The most popular route up Mt. Washington follows Tuckerman’s Ravine from Pinkham Notch, coming in at 7.4 miles round-trip. Before starting to climb, the trail passes the Hermit Lake shelters at mile 2.4, a good place to pause for views back over the ravine and a small waterfall. The shelters themselves have potable water available in the summer, and can be reserved through the Appalachian Mountain Club. Yellow arrows mark the first part of the trail, then cairns take over. The climbing intensifies over the next 1.5 miles of trail, finishing out the 4,242 feet of elevation gain to the summit, where you can bask in a 360-degree view of the White Mountains. Hikers use caution: While this is a popular trail in the summer, it can be icy and dangerous in the winter; prepare accordingly.
South Rim Trail, Big Bend National Park, TX
Spanish soldiers, Apache chiefs, gunslinging cowboys. They’ve all died here, some brutally, some gloriously, some mysteriously. All contributed to the name Chisos, which is thought to derive from the Spanish hechizos, meaning “bewitchments” or “enchantments,” or from the Castilian chis (“clash of arms”), due to reports from early visitors that they heard the ghosts of Spanish soldiers.
The most famous of the fallen: Chief Alsate, the last leader of the Chisos Apaches, who was killed by a Mexican firing squad in 1882. “They say that when his body hit the ground, the mountains shook,” says Andrea Lankford, author of Haunted Hikes. Soon after his death, Alsate allegedly appeared to Lionicio Castillo–who had betrayed the chief to Mexican officials–and terrified him so badly that Castillo himself vanished. Some say Alsate is also responsible for the Marfa lights, glowing orbs that are regularly seen in the desert northwest of Big Bend.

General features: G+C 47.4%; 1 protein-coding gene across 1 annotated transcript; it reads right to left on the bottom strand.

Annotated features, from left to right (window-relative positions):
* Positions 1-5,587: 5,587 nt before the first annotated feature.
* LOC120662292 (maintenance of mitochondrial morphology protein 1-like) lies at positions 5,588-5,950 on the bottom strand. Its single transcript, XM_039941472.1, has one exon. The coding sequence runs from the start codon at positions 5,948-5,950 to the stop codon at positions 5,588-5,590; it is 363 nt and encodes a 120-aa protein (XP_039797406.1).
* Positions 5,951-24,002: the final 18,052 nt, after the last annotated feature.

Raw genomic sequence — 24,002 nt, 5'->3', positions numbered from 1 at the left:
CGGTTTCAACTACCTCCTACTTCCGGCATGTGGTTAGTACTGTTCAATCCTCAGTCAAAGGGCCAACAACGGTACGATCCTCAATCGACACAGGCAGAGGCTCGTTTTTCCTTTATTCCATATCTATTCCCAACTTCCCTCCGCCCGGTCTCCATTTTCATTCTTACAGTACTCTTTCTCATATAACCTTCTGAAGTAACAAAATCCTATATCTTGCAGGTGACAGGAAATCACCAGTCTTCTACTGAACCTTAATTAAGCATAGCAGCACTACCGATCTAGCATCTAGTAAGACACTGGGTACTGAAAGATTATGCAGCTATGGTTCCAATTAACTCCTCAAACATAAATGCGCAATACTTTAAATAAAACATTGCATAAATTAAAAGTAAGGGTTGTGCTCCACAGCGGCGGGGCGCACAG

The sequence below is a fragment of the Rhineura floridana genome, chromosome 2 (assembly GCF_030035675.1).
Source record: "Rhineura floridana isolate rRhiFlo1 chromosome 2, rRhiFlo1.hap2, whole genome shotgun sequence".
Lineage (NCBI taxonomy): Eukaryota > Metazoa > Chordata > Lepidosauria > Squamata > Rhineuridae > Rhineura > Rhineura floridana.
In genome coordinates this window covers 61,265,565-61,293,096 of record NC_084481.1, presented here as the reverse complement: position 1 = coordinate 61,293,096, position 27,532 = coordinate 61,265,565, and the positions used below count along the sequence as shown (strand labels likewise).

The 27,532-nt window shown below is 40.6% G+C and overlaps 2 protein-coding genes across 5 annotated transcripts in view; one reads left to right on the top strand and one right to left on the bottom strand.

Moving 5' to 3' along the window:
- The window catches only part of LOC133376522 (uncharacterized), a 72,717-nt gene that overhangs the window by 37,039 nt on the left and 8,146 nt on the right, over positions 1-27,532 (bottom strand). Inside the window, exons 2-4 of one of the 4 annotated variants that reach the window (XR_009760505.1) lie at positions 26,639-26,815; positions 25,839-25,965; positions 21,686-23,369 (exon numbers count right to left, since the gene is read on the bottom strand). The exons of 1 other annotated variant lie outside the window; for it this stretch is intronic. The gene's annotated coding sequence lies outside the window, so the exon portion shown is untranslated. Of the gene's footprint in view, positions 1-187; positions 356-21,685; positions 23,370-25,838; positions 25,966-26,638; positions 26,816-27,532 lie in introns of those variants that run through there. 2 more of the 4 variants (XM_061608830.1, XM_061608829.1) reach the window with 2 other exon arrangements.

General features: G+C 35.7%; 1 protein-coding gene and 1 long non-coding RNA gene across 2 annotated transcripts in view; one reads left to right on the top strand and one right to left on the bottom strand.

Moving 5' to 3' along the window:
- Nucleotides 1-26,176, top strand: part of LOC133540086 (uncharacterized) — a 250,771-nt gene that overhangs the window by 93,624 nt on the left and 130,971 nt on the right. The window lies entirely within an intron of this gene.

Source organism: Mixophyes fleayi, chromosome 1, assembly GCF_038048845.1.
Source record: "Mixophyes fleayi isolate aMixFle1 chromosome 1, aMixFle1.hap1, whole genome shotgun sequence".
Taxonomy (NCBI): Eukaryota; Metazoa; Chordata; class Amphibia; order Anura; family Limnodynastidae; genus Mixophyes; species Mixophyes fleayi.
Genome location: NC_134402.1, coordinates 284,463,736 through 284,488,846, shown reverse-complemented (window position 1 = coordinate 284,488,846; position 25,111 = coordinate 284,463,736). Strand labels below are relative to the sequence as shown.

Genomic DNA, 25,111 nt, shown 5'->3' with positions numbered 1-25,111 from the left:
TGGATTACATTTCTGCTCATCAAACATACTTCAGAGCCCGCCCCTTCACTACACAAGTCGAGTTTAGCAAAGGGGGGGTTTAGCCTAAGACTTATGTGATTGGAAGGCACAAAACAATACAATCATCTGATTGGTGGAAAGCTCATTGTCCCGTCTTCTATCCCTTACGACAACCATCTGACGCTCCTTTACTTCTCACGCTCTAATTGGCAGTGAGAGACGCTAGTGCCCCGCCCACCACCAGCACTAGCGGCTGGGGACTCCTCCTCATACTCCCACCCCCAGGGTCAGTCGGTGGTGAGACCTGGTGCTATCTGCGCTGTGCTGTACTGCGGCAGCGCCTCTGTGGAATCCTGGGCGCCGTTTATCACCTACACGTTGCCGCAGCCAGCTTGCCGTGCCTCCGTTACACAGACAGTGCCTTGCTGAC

Alsate has plenty of company. As recently as 1978, hikers reported seeing the apparition of a man wearing a serape in Bruja (“witch”) Canyon. According to Tales of the Big Bend, others have seen the daughter of a Spanish don who drowned herself in a pool rather than succumb to her bandit captors as well as La Llorona, or the wailing woman, who drowned her children in a fit of rage and now roams the Rio Grande in search of them.
Even a spectral bull inhabits Big Bend. In 1891, Fine Gilliland and Henry Powe fought over the coveted animal–which had no brand–and Powe died in the ensuing gunfight. Shortly after, a Texas Ranger shot and killed Gilliland. Following the deaths of both would-be owners, the bull was finally branded: “Murder.” The phantom bull now roams Big Bend as a harbinger of death and murders to come.
A History of Dinosaurs
The fossil record in Big Bend National Park is both the most diverse and spans the longest time period of fossils in any national park. Some highlights include a pterosaur with a 36-foot wingspan (the species is the largest flying animal of all time) and 40 to 50 foot long giant crocodiles with 6-inch teeth known as Deinosuchus. Over 90 dinosaur species have been discovered here, and paleontologists continue the work today.
Start from the Chisos Basin Trailhead. On the Laguna Meadows Trail, gradually ascend 7.8 miles through mountain meadows and sheer mountain faces. The trail ends along the top of the South Rim, where backcountry sites are available. You can retrace your steps to the parking lot or descend on the steeper Pinnacles Trail for a different view of the mountains.